Sue Monk Kidd's audacious fourth novel, The Book of Longings, imagines the astonishing life of Ana, born into a wealthy family with ties to Herod Antipas, ruler of Galilee. Rebellious, outspoken and unwilling to accept the subservient role of first-century women, she wants only to be allowed to write, which she sees as her calling.

At 14, Ana is betrothed to an elderly widower she finds repugnant. The man she is truly drawn to is an 18-year-old stonemason named Jesus. Ana encounters him one day in the marketplace and finds that "he was as wondrous as inks and papyrus, that he was as vast as words. That he could set me free."

When Ana is finally able to break her engagement, she moves to Nazareth and becomes Jesus's wife. As Jesus gains renown for his work with the Apostles and nonviolent resistance to Roman rule, the couple begin to see that they are both in danger, so Ana leaves Galilee to join a cloister of Jewish philosophers in Egypt. But when Ana's adopted brother, Judas Iscariot, betrays Jesus, she returns to her husband's side near the end of his life.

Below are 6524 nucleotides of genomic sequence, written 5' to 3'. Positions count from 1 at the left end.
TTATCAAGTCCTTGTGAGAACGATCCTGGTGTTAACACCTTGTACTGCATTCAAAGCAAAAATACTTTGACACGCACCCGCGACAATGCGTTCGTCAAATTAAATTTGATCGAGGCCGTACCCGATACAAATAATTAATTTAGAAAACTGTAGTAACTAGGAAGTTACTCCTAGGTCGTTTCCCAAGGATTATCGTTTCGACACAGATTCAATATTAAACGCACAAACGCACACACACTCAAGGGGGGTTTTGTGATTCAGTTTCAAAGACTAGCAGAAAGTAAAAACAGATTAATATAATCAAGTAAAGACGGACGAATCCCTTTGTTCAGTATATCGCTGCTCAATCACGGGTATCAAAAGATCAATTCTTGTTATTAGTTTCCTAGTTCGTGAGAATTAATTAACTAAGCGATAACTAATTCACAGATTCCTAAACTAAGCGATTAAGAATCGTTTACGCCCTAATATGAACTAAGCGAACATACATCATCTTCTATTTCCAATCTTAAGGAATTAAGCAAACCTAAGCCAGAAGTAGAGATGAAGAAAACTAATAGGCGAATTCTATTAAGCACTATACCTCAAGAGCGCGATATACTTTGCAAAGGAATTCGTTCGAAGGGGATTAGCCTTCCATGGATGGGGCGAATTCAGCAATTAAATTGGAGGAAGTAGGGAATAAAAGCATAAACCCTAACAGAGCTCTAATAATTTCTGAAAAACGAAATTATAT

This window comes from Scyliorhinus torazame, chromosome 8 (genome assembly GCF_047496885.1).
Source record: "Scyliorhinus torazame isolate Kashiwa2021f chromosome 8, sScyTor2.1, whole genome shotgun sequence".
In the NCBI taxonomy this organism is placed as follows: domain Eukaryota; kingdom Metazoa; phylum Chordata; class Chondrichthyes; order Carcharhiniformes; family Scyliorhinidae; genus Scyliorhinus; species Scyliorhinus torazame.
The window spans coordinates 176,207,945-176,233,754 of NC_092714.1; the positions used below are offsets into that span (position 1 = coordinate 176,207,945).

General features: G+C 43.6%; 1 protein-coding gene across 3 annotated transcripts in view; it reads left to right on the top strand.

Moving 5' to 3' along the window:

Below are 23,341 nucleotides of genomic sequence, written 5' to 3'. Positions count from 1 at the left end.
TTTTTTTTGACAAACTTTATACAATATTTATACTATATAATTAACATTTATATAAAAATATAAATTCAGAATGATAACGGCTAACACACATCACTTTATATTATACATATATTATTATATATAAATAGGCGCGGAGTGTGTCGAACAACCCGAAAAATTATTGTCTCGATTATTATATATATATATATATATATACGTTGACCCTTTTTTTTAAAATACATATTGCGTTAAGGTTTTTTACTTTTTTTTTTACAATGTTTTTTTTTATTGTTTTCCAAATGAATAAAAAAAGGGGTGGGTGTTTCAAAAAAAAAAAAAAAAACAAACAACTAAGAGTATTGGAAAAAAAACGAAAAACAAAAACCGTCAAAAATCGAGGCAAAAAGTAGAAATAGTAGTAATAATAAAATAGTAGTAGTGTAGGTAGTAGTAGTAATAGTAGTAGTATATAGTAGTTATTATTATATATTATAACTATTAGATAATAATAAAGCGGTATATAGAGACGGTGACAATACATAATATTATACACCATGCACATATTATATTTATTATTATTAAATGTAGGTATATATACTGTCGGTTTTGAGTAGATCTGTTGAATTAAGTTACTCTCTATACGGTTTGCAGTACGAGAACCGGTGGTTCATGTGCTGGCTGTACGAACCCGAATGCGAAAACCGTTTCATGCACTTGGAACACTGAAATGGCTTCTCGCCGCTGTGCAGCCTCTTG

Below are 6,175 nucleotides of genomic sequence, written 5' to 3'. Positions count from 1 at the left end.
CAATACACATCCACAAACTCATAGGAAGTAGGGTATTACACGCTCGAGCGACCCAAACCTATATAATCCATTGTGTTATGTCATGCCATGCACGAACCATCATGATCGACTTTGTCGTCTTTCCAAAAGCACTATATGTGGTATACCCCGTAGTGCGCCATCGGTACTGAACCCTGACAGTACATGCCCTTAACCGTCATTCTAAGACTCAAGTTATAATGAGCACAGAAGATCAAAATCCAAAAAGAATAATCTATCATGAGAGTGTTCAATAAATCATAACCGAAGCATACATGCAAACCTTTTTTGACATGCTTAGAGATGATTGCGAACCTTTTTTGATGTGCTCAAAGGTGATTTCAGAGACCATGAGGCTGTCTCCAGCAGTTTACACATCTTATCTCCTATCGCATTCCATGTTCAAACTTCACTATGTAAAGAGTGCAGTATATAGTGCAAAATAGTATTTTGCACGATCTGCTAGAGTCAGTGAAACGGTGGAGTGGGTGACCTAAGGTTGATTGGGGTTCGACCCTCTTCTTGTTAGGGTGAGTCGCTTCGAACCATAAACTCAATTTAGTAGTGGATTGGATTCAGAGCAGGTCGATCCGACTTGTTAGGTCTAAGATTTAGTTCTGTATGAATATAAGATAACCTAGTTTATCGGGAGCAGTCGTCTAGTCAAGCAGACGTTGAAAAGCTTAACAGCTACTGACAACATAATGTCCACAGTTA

Kidd's bold narrative revisionism allows her protagonist to be in every respect the equal of her husband while posing this question: How would Western culture be different if men and women had grown in appreciation of each other's spirit? It's not such a leap—the gospels portray Jesus gently championing women. Ana writes, "All my life, longings lived inside me.... That my husband bent his heart to mine...and listened... What he heard was my life begging to be born."

Read the original story here: Sue Monk Kidd's New Novel The Book of Longings Imagines if Jesus Had a Wife


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